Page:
Navigating the Challenges of Leading a Multigenerational Workforce: How Company Leaders Can Bridge the Gap with Gen Z Employees

posted by:

Howard

There’s one topic that’s come up in nearly every conversation we’ve had with company and team leaders in the past 6 months: Gen Z employees. How to work with them, manage them, support them… sometimes even tolerate them. A lot of people are wrangling with this.

As you may know, Generation Z refers to people born between 1997 and 2012.

Now, I’ve never been a fan of these generational buckets. As someone at the ‘seasoned’ end of the Millennial category, are me and a 27 year old so similar? I’m not sure.

However, something’s going on with Gen Z.

NYU professor Jonathan Haidt cites that people born after 1996 are very different to those before them - even people who are just 2 or 3 years older.

Why?

Haidt believes it’s because those born after ’96 hit puberty as the iPhone became widely available, and social media (especially Instagram) hit critical mass. When your pre-frontal cortex is still forming, sudden access to a 24/7 multimedia data stream has  a quite extraordinary impact.

With older Gen Z’ers now joining the world of work, we’re hearing about refusal to adopt to workplace norms, excessive demands, lack of social skills, and plenty more. Leaders are exasperated. Many have deep worry about the future.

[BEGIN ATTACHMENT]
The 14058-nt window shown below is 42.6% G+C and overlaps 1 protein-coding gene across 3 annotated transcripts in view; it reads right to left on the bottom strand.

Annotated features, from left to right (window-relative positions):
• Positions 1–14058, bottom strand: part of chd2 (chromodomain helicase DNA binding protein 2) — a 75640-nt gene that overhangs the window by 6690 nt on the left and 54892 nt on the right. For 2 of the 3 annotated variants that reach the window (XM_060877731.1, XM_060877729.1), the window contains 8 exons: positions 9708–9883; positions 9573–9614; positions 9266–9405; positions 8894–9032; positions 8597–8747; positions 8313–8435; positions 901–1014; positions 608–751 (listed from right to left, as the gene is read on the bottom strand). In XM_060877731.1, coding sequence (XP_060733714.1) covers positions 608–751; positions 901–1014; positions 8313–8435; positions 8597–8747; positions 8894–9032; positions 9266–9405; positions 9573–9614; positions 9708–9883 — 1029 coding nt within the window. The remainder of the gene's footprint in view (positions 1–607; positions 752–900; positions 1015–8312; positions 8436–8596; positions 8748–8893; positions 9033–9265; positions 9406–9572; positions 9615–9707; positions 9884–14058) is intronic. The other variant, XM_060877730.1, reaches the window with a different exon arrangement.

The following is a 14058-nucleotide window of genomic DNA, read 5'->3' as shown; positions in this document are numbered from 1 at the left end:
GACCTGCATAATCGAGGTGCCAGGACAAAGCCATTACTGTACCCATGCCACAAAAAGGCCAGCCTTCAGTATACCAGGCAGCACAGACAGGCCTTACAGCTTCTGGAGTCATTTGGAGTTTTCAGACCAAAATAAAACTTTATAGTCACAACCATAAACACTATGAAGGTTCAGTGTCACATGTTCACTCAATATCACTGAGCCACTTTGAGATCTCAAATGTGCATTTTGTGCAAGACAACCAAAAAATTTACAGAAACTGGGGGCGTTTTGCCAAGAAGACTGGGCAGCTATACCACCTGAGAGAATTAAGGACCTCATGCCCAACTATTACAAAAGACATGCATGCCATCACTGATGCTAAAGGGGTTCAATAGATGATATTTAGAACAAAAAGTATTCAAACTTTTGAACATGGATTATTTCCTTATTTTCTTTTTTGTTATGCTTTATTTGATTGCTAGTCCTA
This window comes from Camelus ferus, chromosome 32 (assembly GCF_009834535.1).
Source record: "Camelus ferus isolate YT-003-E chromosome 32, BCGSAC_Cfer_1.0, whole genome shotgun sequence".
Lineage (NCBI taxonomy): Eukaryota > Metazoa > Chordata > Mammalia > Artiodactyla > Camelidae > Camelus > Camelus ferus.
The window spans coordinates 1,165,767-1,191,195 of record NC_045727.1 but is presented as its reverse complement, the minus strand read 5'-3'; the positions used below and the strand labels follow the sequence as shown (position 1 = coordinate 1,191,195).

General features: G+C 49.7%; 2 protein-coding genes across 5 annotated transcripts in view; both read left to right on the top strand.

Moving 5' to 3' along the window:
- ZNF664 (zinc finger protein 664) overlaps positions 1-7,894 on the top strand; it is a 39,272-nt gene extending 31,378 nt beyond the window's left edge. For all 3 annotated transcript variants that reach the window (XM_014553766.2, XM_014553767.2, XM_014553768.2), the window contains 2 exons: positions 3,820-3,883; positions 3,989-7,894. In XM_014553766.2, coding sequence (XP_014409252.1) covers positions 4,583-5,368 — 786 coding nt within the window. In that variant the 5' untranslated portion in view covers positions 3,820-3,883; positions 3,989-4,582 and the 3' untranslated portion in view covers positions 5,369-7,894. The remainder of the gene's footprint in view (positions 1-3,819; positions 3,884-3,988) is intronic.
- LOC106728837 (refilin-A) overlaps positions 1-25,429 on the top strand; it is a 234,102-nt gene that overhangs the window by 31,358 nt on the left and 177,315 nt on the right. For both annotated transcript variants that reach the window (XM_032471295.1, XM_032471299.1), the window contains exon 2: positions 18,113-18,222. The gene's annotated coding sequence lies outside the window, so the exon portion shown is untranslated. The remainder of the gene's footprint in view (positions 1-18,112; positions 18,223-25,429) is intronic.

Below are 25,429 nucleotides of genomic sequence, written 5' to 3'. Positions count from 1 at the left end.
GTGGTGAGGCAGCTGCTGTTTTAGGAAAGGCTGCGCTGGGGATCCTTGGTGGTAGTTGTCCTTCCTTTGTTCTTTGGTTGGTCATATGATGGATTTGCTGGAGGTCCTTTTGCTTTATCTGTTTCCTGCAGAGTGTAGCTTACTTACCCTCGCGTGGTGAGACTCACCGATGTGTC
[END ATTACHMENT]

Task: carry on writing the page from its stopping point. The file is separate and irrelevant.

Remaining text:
The obvious thing to do is point the finger at these Gen Z employees.

But this is a two-way street.

There’s a huge gulf in relevant, timely training for those who are responsible for management, leadership and guidance of this new cohort of employees.

Solutions here need to be completely different from what came before. They need to bridge multiple gaps, and for my money, they should be cross-generational.

So, what next?

Do you agree with Haidt that those born after 1996 are very different? (And are you one of them?)

As Boomers live (and work) longer, Gen Xers reinvent themselves, and Millennials take on leadership positions - are generational gaps widening?

And what’s going to make the biggest impact in helping different groups work together?